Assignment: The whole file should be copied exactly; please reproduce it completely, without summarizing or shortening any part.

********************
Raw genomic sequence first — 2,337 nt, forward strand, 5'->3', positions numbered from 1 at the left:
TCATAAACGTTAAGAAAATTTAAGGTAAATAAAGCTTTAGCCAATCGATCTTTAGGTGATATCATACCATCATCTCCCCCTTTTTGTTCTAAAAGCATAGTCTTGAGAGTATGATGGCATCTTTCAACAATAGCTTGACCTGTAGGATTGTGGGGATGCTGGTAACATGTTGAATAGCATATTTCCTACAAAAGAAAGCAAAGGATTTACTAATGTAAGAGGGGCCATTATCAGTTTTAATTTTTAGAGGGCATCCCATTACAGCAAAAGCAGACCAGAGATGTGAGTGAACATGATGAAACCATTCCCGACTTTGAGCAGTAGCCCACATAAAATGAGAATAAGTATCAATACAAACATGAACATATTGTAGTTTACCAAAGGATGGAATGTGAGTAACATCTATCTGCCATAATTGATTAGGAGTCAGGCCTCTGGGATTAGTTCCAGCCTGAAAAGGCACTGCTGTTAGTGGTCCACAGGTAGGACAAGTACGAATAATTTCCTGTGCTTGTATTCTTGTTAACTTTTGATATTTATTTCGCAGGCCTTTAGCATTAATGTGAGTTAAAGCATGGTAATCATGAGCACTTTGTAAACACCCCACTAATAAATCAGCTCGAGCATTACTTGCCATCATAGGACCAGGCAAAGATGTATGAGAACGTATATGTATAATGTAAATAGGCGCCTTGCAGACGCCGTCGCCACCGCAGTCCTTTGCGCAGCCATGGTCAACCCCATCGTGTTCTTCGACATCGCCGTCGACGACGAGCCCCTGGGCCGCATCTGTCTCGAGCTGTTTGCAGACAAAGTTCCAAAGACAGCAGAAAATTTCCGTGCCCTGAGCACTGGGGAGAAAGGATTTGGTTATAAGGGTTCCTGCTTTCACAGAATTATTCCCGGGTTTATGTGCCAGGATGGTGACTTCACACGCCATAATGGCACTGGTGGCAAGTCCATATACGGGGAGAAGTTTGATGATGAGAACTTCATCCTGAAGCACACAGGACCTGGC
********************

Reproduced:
Raw genomic sequence first — 2,337 nt, forward strand, 5'->3', positions numbered from 1 at the left:
TCATAAACGTTAAGAAAATTTAAGGTAAATAAAGCTTTAGCCAATCGATCTTTAGGTGATATCATACCATCATCTCCCCCTTTTTGTTCTAAAAGCATAGTCTTGAGAGTATGATGGCATCTTTCAACAATAGCTTGACCTGTAGGATTGTGGGGATGCTGGTAACATGTTGAATAGCATATTTCCTACAAAAGAAAGCAAAGGATTTACTAATGTAAGAGGGGCCATTATCAGTTTTAATTTTTAGAGGGCATCCCATTACAGCAAAAGCAGACCAGAGATGTGAGTGAACATGATGAAACCATTCCCGACTTTGAGCAGTAGCCCACATAAAATGAGAATAAGTATCAATACAAACATGAACATATTGTAGTTTACCAAAGGATGGAATGTGAGTAACATCTATCTGCCATAATTGATTAGGAGTCAGGCCTCTGGGATTAGTTCCAGCCTGAAAAGGCACTGCTGTTAGTGGTCCACAGGTAGGACAAGTACGAATAATTTCCTGTGCTTGTATTCTTGTTAACTTTTGATATTTATTTCGCAGGCCTTTAGCATTAATGTGAGTTAAAGCATGGTAATCATGAGCACTTTGTAAACACCCCACTAATAAATCAGCTCGAGCATTACTTGCCATCATAGGACCAGGCAAAGATGTATGAGAACGTATATGTATAATGTAAATAGGCGCCTTGCAGACGCCGTCGCCACCGCAGTCCTTTGCGCAGCCATGGTCAACCCCATCGTGTTCTTCGACATCGCCGTCGACGACGAGCCCCTGGGCCGCATCTGTCTCGAGCTGTTTGCAGACAAAGTTCCAAAGACAGCAGAAAATTTCCGTGCCCTGAGCACTGGGGAGAAAGGATTTGGTTATAAGGGTTCCTGCTTTCACAGAATTATTCCCGGGTTTATGTGCCAGGATGGTGACTTCACACGCCATAATGGCACTGGTGGCAAGTCCATATACGGGGAGAAGTTTGATGATGAGAACTTCATCCTGAAGCACACAGGACCTGGC